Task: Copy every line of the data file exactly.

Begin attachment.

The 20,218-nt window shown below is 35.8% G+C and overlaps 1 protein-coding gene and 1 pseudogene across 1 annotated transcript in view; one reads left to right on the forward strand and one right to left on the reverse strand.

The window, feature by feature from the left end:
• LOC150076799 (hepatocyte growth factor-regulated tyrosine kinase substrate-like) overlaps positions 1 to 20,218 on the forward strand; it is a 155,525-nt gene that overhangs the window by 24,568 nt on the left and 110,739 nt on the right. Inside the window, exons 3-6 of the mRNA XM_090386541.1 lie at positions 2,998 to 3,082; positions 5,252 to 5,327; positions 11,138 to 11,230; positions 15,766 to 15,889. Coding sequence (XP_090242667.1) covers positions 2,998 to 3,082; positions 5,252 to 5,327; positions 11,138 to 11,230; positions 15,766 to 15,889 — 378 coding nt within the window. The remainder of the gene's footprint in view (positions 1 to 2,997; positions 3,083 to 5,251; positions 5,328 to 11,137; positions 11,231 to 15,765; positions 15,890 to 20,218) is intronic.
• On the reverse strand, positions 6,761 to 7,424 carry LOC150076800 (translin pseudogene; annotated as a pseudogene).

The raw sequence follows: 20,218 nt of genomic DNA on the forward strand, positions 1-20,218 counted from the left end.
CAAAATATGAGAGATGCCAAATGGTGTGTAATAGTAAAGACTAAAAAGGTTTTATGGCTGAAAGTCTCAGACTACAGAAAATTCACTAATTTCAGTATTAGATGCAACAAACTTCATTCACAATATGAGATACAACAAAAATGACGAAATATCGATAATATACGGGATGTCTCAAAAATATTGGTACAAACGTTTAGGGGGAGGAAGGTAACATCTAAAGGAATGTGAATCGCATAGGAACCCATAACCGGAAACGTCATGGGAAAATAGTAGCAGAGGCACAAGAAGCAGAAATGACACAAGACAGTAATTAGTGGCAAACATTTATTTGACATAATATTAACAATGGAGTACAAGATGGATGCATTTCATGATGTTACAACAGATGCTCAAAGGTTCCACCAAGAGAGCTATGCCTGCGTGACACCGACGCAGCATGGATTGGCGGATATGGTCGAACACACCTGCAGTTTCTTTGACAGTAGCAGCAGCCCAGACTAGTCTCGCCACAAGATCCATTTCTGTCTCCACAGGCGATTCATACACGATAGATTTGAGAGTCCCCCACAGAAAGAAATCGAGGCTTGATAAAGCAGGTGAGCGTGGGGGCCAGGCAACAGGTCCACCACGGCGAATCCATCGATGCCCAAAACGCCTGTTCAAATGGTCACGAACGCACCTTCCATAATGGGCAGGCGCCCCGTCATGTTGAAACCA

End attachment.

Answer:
The 20,218-nt window shown below is 35.8% G+C and overlaps 1 protein-coding gene and 1 pseudogene across 1 annotated transcript in view; one reads left to right on the forward strand and one right to left on the reverse strand.

The window, feature by feature from the left end:
• LOC150076799 (hepatocyte growth factor-regulated tyrosine kinase substrate-like) overlaps positions 1 to 20,218 on the forward strand; it is a 155,525-nt gene that overhangs the window by 24,568 nt on the left and 110,739 nt on the right. Inside the window, exons 3-6 of the mRNA XM_090386541.1 lie at positions 2,998 to 3,082; positions 5,252 to 5,327; positions 11,138 to 11,230; positions 15,766 to 15,889. Coding sequence (XP_090242667.1) covers positions 2,998 to 3,082; positions 5,252 to 5,327; positions 11,138 to 11,230; positions 15,766 to 15,889 — 378 coding nt within the window. The remainder of the gene's footprint in view (positions 1 to 2,997; positions 3,083 to 5,251; positions 5,328 to 11,137; positions 11,231 to 15,765; positions 15,890 to 20,218) is intronic.
• On the reverse strand, positions 6,761 to 7,424 carry LOC150076800 (translin pseudogene; annotated as a pseudogene).

The raw sequence follows: 20,218 nt of genomic DNA on the forward strand, positions 1-20,218 counted from the left end.
CAAAATATGAGAGATGCCAAATGGTGTGTAATAGTAAAGACTAAAAAGGTTTTATGGCTGAAAGTCTCAGACTACAGAAAATTCACTAATTTCAGTATTAGATGCAACAAACTTCATTCACAATATGAGATACAACAAAAATGACGAAATATCGATAATATACGGGATGTCTCAAAAATATTGGTACAAACGTTTAGGGGGAGGAAGGTAACATCTAAAGGAATGTGAATCGCATAGGAACCCATAACCGGAAACGTCATGGGAAAATAGTAGCAGAGGCACAAGAAGCAGAAATGACACAAGACAGTAATTAGTGGCAAACATTTATTTGACATAATATTAACAATGGAGTACAAGATGGATGCATTTCATGATGTTACAACAGATGCTCAAAGGTTCCACCAAGAGAGCTATGCCTGCGTGACACCGACGCAGCATGGATTGGCGGATATGGTCGAACACACCTGCAGTTTCTTTGACAGTAGCAGCAGCCCAGACTAGTCTCGCCACAAGATCCATTTCTGTCTCCACAGGCGATTCATACACGATAGATTTGAGAGTCCCCCACAGAAAGAAATCGAGGCTTGATAAAGCAGGTGAGCGTGGGGGCCAGGCAACAGGTCCACCACGGCGAATCCATCGATGCCCAAAACGCCTGTTCAAATGGTCACGAACGCACCTTCCATAATGGGCAGGCGCCCCGTCATGTTGAAACCA